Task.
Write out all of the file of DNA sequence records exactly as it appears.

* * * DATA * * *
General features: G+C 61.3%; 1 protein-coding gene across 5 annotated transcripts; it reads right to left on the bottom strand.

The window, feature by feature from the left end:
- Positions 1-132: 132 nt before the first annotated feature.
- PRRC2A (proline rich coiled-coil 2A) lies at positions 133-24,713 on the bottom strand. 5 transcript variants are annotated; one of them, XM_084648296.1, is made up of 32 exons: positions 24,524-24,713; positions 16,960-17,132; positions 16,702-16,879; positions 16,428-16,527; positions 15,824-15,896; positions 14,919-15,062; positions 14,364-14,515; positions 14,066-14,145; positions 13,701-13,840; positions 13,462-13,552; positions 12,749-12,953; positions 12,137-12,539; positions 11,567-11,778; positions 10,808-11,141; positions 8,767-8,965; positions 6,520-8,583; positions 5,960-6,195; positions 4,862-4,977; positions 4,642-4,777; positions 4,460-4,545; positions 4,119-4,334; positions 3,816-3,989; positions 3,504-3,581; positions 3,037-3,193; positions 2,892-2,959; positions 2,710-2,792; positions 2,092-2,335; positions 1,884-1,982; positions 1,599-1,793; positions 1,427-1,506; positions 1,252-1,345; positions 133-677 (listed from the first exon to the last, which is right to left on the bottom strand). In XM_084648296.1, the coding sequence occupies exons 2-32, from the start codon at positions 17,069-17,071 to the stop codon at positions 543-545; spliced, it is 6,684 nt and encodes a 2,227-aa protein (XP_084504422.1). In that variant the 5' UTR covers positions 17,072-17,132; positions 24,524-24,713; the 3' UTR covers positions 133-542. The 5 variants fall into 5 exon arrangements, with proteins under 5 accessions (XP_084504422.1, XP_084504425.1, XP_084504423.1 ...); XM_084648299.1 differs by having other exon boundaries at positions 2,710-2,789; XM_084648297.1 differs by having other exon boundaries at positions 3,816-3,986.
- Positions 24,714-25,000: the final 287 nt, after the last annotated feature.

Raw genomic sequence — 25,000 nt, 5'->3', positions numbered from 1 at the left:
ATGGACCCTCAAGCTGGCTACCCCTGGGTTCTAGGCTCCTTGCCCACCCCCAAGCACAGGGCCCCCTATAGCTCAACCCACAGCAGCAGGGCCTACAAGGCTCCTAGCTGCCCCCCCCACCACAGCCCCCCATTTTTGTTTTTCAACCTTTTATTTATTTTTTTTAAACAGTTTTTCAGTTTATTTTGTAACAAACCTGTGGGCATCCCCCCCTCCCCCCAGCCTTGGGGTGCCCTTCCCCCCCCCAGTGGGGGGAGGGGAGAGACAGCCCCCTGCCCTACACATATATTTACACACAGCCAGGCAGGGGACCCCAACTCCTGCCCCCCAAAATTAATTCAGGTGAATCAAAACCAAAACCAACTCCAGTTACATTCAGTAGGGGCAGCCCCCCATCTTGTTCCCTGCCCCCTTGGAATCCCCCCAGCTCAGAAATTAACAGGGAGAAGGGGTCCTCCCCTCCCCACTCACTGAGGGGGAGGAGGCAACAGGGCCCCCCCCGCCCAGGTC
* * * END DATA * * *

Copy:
General features: G+C 61.3%; 1 protein-coding gene across 5 annotated transcripts; it reads right to left on the bottom strand.

The window, feature by feature from the left end:
- Positions 1-132: 132 nt before the first annotated feature.
- PRRC2A (proline rich coiled-coil 2A) lies at positions 133-24,713 on the bottom strand. 5 transcript variants are annotated; one of them, XM_084648296.1, is made up of 32 exons: positions 24,524-24,713; positions 16,960-17,132; positions 16,702-16,879; positions 16,428-16,527; positions 15,824-15,896; positions 14,919-15,062; positions 14,364-14,515; positions 14,066-14,145; positions 13,701-13,840; positions 13,462-13,552; positions 12,749-12,953; positions 12,137-12,539; positions 11,567-11,778; positions 10,808-11,141; positions 8,767-8,965; positions 6,520-8,583; positions 5,960-6,195; positions 4,862-4,977; positions 4,642-4,777; positions 4,460-4,545; positions 4,119-4,334; positions 3,816-3,989; positions 3,504-3,581; positions 3,037-3,193; positions 2,892-2,959; positions 2,710-2,792; positions 2,092-2,335; positions 1,884-1,982; positions 1,599-1,793; positions 1,427-1,506; positions 1,252-1,345; positions 133-677 (listed from the first exon to the last, which is right to left on the bottom strand). In XM_084648296.1, the coding sequence occupies exons 2-32, from the start codon at positions 17,069-17,071 to the stop codon at positions 543-545; spliced, it is 6,684 nt and encodes a 2,227-aa protein (XP_084504422.1). In that variant the 5' UTR covers positions 17,072-17,132; positions 24,524-24,713; the 3' UTR covers positions 133-542. The 5 variants fall into 5 exon arrangements, with proteins under 5 accessions (XP_084504422.1, XP_084504425.1, XP_084504423.1 ...); XM_084648299.1 differs by having other exon boundaries at positions 2,710-2,789; XM_084648297.1 differs by having other exon boundaries at positions 3,816-3,986.
- Positions 24,714-25,000: the final 287 nt, after the last annotated feature.

Raw genomic sequence — 25,000 nt, 5'->3', positions numbered from 1 at the left:
ATGGACCCTCAAGCTGGCTACCCCTGGGTTCTAGGCTCCTTGCCCACCCCCAAGCACAGGGCCCCCTATAGCTCAACCCACAGCAGCAGGGCCTACAAGGCTCCTAGCTGCCCCCCCCACCACAGCCCCCCATTTTTGTTTTTCAACCTTTTATTTATTTTTTTTAAACAGTTTTTCAGTTTATTTTGTAACAAACCTGTGGGCATCCCCCCCTCCCCCCAGCCTTGGGGTGCCCTTCCCCCCCCCAGTGGGGGGAGGGGAGAGACAGCCCCCTGCCCTACACATATATTTACACACAGCCAGGCAGGGGACCCCAACTCCTGCCCCCCAAAATTAATTCAGGTGAATCAAAACCAAAACCAACTCCAGTTACATTCAGTAGGGGCAGCCCCCCATCTTGTTCCCTGCCCCCTTGGAATCCCCCCAGCTCAGAAATTAACAGGGAGAAGGGGTCCTCCCCTCCCCACTCACTGAGGGGGAGGAGGCAACAGGGCCCCCCCCGCCCAGGTC